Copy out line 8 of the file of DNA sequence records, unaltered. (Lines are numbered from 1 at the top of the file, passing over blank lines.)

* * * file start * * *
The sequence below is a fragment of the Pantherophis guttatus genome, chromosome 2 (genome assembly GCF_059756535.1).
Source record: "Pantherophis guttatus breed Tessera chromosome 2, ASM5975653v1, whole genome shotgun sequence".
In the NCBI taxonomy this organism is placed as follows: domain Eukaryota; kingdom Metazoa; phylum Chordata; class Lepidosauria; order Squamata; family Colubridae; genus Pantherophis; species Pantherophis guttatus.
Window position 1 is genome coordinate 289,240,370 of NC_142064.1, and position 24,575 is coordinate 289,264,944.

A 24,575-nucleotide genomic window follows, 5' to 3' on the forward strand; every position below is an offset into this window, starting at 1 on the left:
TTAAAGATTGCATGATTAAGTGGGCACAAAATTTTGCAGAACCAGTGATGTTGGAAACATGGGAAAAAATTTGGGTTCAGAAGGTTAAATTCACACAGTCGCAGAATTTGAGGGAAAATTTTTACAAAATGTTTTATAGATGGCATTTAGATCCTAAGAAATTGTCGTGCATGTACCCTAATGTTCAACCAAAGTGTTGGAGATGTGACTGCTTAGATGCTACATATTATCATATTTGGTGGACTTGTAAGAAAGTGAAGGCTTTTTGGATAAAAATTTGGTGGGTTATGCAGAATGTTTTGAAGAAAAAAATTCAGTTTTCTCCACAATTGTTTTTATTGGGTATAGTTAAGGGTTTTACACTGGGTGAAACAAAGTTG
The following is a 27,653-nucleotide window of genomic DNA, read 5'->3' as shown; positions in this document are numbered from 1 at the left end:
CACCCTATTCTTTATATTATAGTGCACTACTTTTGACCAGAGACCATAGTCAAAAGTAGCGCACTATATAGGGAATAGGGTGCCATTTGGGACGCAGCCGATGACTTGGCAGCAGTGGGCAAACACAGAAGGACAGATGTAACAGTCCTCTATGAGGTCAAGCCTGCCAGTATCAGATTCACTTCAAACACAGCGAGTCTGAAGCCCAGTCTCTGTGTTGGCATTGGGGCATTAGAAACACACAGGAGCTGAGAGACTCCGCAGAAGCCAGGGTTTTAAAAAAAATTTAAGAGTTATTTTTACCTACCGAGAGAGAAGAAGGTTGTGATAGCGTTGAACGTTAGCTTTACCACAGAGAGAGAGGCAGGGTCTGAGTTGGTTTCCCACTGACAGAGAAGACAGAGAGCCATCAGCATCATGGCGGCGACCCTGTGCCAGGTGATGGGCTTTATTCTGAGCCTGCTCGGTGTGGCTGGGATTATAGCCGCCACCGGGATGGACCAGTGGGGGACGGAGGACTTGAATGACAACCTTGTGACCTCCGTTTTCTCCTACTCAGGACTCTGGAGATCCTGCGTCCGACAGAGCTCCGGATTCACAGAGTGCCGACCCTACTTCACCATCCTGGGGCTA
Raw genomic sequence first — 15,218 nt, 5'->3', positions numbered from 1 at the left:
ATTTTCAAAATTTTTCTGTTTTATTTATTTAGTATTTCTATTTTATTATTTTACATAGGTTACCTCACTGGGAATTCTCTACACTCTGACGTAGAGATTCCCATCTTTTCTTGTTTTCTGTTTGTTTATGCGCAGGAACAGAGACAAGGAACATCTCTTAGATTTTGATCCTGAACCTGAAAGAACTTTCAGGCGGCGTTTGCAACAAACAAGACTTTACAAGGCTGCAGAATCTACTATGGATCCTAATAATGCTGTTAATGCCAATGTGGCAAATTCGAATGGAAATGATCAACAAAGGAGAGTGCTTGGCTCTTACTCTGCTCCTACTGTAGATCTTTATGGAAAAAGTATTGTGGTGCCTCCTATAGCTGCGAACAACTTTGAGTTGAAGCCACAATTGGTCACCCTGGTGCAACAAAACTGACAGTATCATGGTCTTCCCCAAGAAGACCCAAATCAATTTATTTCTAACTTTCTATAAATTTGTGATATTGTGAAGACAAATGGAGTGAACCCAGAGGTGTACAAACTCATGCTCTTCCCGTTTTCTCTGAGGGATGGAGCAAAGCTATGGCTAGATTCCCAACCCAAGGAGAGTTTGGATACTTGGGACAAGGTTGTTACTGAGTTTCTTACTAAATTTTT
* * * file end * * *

CACCCTATTCTTTATATTATAGTGCACTACTTTTGACCAGAGACCATAGTCAAAAGTAGCGCACTATATAGGGAATAGGGTGCCATTTGGGACGCAGCCGATGACTTGGCAGCAGTGGGCAAACACAGAAGGACAGATGTAACAGTCCTCTATGAGGTCAAGCCTGCCAGTATCAGATTCACTTCAAACACAGCGAGTCTGAAGCCCAGTCTCTGTGTTGGCATTGGGGCATTAGAAACACACAGGAGCTGAGAGACTCCGCAGAAGCCAGGGTTTTAAAAAAAATTTAAGAGTTATTTTTACCTACCGAGAGAGAAGAAGGTTGTGATAGCGTTGAACGTTAGCTTTACCACAGAGAGAGAGGCAGGGTCTGAGTTGGTTTCCCACTGACAGAGAAGACAGAGAGCCATCAGCATCATGGCGGCGACCCTGTGCCAGGTGATGGGCTTTATTCTGAGCCTGCTCGGTGTGGCTGGGATTATAGCCGCCACCGGGATGGACCAGTGGGGGACGGAGGACTTGAATGACAACCTTGTGACCTCCGTTTTCTCCTACTCAGGACTCTGGAGATCCTGCGTCCGACAGAGCTCCGGATTCACAGAGTGCCGACCCTACTTCACCATCCTGGGGCTA